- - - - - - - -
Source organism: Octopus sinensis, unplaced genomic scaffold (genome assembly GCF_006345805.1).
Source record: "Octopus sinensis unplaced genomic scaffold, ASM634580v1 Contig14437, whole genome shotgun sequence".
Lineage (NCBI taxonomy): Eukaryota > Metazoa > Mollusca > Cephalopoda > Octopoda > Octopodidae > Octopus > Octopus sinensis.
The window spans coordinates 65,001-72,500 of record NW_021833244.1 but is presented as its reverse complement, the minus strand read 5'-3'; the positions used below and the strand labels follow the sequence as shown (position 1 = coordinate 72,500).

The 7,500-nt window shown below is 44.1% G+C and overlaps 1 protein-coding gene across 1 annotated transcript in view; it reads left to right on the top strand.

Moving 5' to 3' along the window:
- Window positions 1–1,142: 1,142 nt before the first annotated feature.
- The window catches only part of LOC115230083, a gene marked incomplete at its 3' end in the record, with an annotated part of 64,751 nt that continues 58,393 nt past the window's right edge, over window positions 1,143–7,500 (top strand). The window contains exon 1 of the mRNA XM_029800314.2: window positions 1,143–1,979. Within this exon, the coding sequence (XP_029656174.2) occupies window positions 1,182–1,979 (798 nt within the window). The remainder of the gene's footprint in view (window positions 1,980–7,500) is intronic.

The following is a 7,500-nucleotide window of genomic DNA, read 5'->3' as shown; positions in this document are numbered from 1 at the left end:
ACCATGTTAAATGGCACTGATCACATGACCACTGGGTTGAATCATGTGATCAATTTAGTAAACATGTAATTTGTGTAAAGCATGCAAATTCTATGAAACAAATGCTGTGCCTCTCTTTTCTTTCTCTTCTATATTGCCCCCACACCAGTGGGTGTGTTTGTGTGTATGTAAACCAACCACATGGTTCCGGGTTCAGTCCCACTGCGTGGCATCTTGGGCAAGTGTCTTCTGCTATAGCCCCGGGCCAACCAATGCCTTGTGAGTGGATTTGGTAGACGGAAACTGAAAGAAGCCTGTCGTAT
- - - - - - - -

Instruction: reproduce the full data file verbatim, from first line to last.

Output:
Source organism: Octopus sinensis, unplaced genomic scaffold (genome assembly GCF_006345805.1).
Source record: "Octopus sinensis unplaced genomic scaffold, ASM634580v1 Contig14437, whole genome shotgun sequence".
Lineage (NCBI taxonomy): Eukaryota > Metazoa > Mollusca > Cephalopoda > Octopoda > Octopodidae > Octopus > Octopus sinensis.
The window spans coordinates 65,001-72,500 of record NW_021833244.1 but is presented as its reverse complement, the minus strand read 5'-3'; the positions used below and the strand labels follow the sequence as shown (position 1 = coordinate 72,500).

The 7,500-nt window shown below is 44.1% G+C and overlaps 1 protein-coding gene across 1 annotated transcript in view; it reads left to right on the top strand.

Moving 5' to 3' along the window:
- Window positions 1–1,142: 1,142 nt before the first annotated feature.
- The window catches only part of LOC115230083, a gene marked incomplete at its 3' end in the record, with an annotated part of 64,751 nt that continues 58,393 nt past the window's right edge, over window positions 1,143–7,500 (top strand). The window contains exon 1 of the mRNA XM_029800314.2: window positions 1,143–1,979. Within this exon, the coding sequence (XP_029656174.2) occupies window positions 1,182–1,979 (798 nt within the window). The remainder of the gene's footprint in view (window positions 1,980–7,500) is intronic.

The following is a 7,500-nucleotide window of genomic DNA, read 5'->3' as shown; positions in this document are numbered from 1 at the left end:
ACCATGTTAAATGGCACTGATCACATGACCACTGGGTTGAATCATGTGATCAATTTAGTAAACATGTAATTTGTGTAAAGCATGCAAATTCTATGAAACAAATGCTGTGCCTCTCTTTTCTTTCTCTTCTATATTGCCCCCACACCAGTGGGTGTGTTTGTGTGTATGTAAACCAACCACATGGTTCCGGGTTCAGTCCCACTGCGTGGCATCTTGGGCAAGTGTCTTCTGCTATAGCCCCGGGCCAACCAATGCCTTGTGAGTGGATTTGGTAGACGGAAACTGAAAGAAGCCTGTCGTAT